Quality of Life/Improving Life Categories: Bright Pack Packaging nominated by Plastics Technologies, Inc., (nomination previously own the 2013 SPE Blow Molding ABC Conference competition).



Sustaining Life/Grand Award Categories: Door Assembly on Renault Twizy electric vehicle nominated by Walter Pack (nomination previously won the SPE European Thermoforming competition).






Italian Technology Institute Develops Bioplastics From Agro-Waste

By: Lilli Manolis Sherman 21. January 2015

Researchers at the Smart Materials, Nanophysics department of the Instituto Italiano di Tecnologia have succeeded in producing bioplastics through the direct transformation of edible vegetable waste. Coordinated by tenured scientist Athanassia Athanassiou, the team used industrially processed edible vegetable and cereal waste. Model bioplastic systems were synthesized from wastes of parsley and spinach stems, rice hulls, and cocoa pod husks by digesting in trifluoroacetic acide (TFA), casting, and evaporation.


According to researcher Ilker Bayer, many other elements present in these plants are carried over into the bioplastics rendering them with many exceptional thermo-physical properties. In a recent article that appeared in the American Chemical Society’ Macromolecules publication, the team showed that due to their broad compatibility with cellulose, amorphous cellulose can be naturally plasticized with these bioplastics by simply mixing during processing.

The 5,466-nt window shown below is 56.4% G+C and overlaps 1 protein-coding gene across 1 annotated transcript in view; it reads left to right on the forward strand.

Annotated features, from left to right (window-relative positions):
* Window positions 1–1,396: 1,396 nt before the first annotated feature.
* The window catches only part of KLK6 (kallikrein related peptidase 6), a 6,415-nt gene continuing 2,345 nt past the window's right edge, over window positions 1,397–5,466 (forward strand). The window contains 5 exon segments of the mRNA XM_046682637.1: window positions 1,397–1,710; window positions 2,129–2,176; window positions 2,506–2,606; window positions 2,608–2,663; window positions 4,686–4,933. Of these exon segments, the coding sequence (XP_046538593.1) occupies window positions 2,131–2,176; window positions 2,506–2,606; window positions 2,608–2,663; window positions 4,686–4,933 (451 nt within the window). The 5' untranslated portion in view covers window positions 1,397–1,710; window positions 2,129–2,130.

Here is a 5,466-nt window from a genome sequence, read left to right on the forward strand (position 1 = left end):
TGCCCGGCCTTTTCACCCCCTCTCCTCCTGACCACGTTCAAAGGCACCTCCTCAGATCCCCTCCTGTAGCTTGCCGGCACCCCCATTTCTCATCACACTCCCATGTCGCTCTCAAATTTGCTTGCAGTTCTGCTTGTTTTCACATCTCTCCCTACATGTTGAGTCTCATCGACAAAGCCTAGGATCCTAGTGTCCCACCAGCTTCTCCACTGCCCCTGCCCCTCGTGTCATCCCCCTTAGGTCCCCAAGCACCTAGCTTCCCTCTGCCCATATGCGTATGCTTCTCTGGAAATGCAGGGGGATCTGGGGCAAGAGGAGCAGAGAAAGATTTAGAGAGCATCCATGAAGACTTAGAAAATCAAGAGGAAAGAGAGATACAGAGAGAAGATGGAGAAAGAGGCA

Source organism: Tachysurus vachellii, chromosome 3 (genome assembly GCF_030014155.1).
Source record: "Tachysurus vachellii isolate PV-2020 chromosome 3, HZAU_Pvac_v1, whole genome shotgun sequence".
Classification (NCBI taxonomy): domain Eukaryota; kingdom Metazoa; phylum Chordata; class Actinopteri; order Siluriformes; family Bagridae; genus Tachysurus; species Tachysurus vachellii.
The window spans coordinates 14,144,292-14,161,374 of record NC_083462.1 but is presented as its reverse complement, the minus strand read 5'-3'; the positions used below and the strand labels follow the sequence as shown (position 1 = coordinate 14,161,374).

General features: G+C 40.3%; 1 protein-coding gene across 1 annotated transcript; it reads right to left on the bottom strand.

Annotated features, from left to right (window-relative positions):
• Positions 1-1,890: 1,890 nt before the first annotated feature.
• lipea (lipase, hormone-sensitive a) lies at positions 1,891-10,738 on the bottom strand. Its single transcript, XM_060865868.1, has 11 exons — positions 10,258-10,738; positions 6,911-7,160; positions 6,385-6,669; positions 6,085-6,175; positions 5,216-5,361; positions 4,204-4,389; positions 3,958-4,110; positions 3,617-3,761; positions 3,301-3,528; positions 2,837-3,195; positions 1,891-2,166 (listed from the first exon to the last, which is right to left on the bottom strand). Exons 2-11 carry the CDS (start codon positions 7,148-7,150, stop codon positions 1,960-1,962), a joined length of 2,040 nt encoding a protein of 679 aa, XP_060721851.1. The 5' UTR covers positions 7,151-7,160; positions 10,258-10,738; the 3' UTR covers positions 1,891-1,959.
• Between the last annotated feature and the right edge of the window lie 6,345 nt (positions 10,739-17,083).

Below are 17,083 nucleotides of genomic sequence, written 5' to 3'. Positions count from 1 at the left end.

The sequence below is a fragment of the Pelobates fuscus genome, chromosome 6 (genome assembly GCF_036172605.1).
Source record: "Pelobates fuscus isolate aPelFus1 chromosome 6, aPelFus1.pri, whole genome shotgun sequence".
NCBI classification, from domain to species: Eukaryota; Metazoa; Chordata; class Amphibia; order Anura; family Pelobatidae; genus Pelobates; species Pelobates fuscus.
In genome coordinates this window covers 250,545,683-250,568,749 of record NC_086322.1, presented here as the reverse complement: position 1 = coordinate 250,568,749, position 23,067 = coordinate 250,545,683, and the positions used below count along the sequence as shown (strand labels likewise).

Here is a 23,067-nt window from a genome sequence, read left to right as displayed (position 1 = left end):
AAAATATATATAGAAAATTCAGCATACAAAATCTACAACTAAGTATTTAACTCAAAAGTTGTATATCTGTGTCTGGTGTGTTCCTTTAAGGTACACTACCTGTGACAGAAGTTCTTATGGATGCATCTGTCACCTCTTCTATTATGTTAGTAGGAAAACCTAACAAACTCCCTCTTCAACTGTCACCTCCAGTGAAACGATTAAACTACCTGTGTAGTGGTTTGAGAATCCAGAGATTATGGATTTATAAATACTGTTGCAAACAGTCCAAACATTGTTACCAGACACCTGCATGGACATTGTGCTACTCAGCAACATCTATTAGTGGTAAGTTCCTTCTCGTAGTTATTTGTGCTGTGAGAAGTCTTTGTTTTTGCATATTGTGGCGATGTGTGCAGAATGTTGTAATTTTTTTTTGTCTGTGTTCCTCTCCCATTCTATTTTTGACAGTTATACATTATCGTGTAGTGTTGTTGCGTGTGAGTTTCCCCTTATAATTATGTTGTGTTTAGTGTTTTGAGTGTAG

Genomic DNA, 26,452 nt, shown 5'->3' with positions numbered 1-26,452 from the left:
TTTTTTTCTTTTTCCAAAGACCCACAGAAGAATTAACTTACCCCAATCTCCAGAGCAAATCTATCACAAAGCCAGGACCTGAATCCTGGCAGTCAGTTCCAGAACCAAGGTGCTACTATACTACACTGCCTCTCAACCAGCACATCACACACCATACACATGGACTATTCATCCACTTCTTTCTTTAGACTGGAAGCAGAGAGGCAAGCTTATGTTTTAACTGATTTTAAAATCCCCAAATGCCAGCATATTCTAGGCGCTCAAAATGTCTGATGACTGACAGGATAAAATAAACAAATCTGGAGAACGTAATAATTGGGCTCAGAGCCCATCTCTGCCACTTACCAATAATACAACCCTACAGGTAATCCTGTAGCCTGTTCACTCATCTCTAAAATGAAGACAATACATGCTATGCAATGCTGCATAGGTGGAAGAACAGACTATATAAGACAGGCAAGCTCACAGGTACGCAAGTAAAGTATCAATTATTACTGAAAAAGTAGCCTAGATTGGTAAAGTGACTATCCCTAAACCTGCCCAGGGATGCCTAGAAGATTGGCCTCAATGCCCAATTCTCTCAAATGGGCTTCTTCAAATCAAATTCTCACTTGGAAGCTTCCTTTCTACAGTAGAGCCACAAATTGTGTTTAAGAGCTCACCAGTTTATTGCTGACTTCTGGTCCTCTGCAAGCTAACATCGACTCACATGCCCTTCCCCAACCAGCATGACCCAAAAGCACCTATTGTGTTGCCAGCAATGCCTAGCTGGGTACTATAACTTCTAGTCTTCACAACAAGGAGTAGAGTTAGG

Comparison of the mechanical properties of films made with these waste bioplastics with various petroleum based synthetic polymers, including PP, PE, PET, TPU, as well as starch-polymer blends, and biopolyesters such as polycarpolactoness and polylactic acids (PLA), show these unusual bioplastics to fill the performance gap between synthetic plastics and conventional biopolymers. For example, amorphous pure cellulose films display high ultimate tensile strength (UTS) at high Young’s modulus comparable to PET, whereas parsley, spinach and rice bioplastic films cluster close to elastomers and LDPE thermoplastic.


Bioplastics from cocoa pod husk can be compared with HDPE and PP. It is also possible to produce bioplastics designed to close the gap between PET and PP, the researchers say. For instance, a blend of microcrystalline cellulose with spinach (10 wt%) would yield a property that directly falls in the middle of this gap. This proves that a wide range of mechanical properties can be designed by simply blending these vegetable waste bioplastics that many times cannot be achieved by solution or thermoform blending of conventional polymers due to incompatibility issues. 


Want to find or compare materials data for different resins, grades, or suppliers? Check out Plastic Technology’s Plaspec Global materials database.